2013 Atlantic Hurricane Season Begins Soon What Forecasters are Saying

The first day of June is the start of the 2013 Atlantic hurricane season and leading forecasters are predicting that this year’s season will above-average with eighteen tropical storms of which nine will become full-fledged hurricanes. This prediction follows on the heels of a not-so-accurate prediction for last year as twice as many storms formed in 2012 than were predicted.

The average Atlantic hurricane season has twelve tropical storms of which seven are hurricanes. A tropical storm is one which has sustained winds of 39 miles per hour. When those winds are sustained at speeds of 74 miles per hour, the tropical storm is then classified as a hurricane. The Atlantic season opens on the first of June and runs through the end of November. Forecasters are agreeing that there is over a 70 percent chance of a major hurricane making landfall along the US eastern coastline this year. The first five hurricanes which form this year will be called Andrea, Barry, Chantal, Dorian and Erin.

After the devastation caused by Superstorm Sandy in October of 2012, residents along the Atlantic coast are being told to prepare for an another active season. The warm waters in the Atlantic combined with less frequently occurring wind shear could make the formation of storms more frequent. Last year, two storms formed before the seasoned opened on June 1st but forecasters aren’t expecting that to happen in 2013.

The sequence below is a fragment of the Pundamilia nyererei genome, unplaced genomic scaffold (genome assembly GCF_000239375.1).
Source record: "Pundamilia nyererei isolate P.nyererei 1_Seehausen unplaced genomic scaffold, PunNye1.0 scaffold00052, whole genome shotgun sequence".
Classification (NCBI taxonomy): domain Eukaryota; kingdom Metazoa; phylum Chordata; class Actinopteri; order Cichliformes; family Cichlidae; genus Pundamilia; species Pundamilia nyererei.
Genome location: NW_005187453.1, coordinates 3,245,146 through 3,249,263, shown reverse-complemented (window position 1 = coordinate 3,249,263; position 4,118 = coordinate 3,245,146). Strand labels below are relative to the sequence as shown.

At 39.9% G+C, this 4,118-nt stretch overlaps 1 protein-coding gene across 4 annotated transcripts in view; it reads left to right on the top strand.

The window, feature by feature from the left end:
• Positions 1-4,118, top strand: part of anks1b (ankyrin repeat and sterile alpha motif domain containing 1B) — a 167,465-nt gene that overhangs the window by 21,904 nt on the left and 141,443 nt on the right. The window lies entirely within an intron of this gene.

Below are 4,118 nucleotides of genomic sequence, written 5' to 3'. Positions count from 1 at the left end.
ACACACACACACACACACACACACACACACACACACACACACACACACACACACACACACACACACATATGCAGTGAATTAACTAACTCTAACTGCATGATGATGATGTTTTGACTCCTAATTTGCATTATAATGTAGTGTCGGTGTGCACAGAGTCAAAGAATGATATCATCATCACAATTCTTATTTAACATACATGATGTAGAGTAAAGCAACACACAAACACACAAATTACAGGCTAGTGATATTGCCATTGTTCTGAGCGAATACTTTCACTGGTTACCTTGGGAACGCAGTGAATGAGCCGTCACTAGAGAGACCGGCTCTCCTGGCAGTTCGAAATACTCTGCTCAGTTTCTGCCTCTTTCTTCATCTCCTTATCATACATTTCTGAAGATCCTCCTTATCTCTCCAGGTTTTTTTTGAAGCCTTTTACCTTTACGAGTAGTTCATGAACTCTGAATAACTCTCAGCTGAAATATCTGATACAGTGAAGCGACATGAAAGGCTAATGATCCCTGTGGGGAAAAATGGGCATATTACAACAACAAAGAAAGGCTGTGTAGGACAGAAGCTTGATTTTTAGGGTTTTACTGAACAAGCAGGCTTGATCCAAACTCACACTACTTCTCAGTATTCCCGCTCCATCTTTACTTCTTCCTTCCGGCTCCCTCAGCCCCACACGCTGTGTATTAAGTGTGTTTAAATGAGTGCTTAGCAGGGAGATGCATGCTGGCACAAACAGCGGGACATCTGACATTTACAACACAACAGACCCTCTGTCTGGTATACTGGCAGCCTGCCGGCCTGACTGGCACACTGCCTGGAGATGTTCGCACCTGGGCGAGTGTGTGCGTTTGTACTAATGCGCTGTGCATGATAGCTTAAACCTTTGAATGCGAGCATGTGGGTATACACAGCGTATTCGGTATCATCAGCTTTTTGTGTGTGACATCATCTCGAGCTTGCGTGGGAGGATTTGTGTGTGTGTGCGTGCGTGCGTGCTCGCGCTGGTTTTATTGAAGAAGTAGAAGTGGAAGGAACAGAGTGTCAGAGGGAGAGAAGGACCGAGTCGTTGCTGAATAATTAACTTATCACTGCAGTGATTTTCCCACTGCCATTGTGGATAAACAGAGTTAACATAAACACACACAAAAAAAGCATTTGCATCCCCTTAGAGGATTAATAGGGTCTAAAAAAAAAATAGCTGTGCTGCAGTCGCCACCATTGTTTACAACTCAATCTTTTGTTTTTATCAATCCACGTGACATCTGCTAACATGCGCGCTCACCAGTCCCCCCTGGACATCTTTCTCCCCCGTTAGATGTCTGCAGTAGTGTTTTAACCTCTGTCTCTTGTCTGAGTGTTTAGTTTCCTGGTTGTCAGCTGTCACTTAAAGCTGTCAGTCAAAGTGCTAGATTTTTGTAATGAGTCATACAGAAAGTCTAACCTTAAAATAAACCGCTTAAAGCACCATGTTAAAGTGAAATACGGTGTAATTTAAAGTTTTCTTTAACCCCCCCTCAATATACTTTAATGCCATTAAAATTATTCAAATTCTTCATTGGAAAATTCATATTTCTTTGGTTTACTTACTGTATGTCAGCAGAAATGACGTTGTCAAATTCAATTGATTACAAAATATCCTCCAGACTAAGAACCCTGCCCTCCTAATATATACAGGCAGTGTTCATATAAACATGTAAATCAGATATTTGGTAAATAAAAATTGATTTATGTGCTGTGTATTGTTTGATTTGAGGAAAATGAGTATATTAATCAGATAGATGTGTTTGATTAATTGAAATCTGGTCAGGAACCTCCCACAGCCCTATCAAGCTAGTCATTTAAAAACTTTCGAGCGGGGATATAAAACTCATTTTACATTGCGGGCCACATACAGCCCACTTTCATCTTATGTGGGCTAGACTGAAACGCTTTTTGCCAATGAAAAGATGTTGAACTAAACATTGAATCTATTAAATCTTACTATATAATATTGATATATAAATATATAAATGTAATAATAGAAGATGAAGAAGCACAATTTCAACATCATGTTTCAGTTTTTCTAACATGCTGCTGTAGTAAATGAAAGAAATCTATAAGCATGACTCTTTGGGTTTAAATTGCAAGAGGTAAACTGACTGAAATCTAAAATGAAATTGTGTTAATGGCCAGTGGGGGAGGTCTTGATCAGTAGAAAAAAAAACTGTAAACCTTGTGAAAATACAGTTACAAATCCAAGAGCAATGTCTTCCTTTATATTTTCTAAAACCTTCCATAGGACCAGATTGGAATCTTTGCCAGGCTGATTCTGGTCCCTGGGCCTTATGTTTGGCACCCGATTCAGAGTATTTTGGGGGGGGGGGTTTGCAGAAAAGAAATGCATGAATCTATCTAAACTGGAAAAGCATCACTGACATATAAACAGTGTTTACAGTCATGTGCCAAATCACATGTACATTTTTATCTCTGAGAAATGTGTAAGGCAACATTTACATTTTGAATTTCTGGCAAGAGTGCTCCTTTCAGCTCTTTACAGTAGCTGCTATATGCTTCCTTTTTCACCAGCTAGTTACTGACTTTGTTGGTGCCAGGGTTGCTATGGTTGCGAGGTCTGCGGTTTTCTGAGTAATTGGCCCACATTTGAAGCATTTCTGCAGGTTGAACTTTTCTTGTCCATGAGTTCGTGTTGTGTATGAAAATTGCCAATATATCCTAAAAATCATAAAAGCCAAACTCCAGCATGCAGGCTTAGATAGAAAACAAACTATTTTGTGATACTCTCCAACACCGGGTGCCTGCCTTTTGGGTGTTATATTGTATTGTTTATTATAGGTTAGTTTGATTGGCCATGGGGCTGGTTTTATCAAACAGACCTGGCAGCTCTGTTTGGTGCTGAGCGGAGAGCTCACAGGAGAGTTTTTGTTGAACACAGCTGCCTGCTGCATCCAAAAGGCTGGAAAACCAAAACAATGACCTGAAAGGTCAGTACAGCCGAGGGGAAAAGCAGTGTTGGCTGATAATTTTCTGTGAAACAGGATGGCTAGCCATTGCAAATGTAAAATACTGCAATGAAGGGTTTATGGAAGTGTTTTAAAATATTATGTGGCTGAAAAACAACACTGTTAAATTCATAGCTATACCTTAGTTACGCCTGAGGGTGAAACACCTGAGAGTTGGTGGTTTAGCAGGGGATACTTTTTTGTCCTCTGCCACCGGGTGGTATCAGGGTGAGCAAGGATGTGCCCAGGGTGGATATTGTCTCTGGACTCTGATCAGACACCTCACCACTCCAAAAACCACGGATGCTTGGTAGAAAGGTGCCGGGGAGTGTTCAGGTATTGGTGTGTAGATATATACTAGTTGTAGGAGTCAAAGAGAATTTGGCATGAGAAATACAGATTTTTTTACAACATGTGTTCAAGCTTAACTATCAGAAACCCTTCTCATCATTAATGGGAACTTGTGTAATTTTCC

The US National Oceanic and Atmospheric Administration or NOAA is set to release its season outlook on the 23rd of May. As the season nears, NOAA is busy going over what improvements could be made following Sandy’s heavy damage along the northeastern coast of the United States. The administration did release a report this week which states that emergency officials and coastal residents could have benefited from more clear storm surge forecasts.

Based on what the major forecasters are saying, the 2013 Atlantic hurricane season should be similar to the season last year. In 2012, there were nineteen named storms of which nine became hurricanes. 2012 was the 7th consecutive year that a hurricane did not make landfall in Florida and those living in the Sunshine State and particularly coastal residents are keeping their fingers crossed that the streak continues.

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